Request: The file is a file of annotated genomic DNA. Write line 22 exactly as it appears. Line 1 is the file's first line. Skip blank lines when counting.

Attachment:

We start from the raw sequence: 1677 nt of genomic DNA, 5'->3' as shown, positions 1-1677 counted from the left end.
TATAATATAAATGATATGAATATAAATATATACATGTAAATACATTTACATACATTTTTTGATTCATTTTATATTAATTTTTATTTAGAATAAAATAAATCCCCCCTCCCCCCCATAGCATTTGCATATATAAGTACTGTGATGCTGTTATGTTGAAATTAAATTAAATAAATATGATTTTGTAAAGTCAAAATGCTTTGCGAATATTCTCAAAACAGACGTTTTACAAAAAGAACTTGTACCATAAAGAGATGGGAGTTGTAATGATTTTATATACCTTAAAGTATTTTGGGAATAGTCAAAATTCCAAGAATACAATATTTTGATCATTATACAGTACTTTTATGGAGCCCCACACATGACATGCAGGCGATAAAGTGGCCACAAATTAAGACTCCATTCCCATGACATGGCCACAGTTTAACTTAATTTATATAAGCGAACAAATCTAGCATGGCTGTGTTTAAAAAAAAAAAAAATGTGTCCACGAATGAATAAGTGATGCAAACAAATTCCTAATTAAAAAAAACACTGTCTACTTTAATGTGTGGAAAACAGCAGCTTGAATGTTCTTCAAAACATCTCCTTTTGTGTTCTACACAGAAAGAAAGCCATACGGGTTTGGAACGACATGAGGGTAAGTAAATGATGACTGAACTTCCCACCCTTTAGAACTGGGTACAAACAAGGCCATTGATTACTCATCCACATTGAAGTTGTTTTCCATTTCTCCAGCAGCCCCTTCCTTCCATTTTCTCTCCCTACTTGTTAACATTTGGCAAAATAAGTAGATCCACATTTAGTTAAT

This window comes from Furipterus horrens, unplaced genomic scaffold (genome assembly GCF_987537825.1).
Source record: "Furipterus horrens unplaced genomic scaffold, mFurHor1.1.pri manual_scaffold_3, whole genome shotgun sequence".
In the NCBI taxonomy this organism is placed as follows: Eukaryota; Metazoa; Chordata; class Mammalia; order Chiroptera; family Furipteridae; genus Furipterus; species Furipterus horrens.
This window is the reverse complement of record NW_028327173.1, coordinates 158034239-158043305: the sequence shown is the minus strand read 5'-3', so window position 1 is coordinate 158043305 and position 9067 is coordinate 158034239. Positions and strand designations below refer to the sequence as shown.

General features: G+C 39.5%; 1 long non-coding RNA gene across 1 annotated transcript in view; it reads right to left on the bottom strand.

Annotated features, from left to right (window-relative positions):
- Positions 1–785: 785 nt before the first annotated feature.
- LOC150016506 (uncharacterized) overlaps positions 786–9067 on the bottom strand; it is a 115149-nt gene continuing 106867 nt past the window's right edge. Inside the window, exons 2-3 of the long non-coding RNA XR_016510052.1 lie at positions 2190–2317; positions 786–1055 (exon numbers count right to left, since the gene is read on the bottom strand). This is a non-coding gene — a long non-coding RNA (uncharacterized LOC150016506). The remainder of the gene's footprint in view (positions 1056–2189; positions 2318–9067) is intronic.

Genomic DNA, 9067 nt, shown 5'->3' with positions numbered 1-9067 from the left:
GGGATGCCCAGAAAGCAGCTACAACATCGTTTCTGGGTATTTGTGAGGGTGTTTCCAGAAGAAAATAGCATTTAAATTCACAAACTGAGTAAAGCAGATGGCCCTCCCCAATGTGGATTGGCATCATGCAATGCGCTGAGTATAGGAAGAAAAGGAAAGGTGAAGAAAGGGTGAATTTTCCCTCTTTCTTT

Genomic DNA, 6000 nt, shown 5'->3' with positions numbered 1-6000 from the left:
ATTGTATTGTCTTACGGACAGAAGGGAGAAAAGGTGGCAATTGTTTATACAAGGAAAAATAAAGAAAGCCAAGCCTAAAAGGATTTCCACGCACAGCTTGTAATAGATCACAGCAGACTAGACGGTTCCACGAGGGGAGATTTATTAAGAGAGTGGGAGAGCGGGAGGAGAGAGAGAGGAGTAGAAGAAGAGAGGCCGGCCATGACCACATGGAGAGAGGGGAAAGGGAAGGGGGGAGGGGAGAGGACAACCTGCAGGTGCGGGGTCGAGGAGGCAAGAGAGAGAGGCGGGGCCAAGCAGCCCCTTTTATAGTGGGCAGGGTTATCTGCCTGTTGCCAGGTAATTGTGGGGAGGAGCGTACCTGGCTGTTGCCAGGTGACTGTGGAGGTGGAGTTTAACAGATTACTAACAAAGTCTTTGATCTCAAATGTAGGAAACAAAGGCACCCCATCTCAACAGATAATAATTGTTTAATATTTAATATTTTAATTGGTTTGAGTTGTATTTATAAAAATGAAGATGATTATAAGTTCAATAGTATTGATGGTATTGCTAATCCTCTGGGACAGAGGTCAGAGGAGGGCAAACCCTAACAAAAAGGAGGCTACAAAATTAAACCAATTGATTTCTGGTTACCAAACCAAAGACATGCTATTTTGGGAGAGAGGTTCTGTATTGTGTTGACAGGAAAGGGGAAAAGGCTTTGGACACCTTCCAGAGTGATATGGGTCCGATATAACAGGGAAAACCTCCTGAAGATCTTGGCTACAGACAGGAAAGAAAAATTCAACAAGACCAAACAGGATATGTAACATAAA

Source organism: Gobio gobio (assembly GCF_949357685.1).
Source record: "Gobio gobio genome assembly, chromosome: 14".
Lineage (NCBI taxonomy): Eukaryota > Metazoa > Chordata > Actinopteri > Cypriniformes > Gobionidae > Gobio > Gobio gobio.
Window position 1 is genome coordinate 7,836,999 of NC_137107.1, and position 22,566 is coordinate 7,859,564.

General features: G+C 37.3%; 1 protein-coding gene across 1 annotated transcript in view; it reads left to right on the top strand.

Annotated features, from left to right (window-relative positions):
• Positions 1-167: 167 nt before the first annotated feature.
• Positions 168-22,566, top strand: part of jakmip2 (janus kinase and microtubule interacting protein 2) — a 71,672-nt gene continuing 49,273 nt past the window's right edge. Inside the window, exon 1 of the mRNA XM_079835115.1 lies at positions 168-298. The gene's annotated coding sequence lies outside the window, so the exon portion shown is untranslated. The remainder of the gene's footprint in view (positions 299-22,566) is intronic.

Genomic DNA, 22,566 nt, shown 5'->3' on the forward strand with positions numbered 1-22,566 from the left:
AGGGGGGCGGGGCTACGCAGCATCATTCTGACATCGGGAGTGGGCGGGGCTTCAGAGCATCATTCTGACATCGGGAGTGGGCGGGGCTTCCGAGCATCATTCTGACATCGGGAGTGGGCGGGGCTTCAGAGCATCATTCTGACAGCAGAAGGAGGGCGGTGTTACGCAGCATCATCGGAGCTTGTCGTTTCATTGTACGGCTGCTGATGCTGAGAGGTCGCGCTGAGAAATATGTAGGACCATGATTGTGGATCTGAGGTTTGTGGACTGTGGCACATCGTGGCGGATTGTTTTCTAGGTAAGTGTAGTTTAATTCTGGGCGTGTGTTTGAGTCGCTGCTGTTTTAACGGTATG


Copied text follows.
• Positions 168-22,566, top strand: part of jakmip2 (janus kinase and microtubule interacting protein 2) — a 71,672-nt gene continuing 49,273 nt past the window's right edge. Inside the window, exon 1 of the mRNA XM_079835115.1 lies at positions 168-298. The gene's annotated coding sequence lies outside the window, so the exon portion shown is untranslated. The remainder of the gene's footprint in view (positions 299-22,566) is intronic.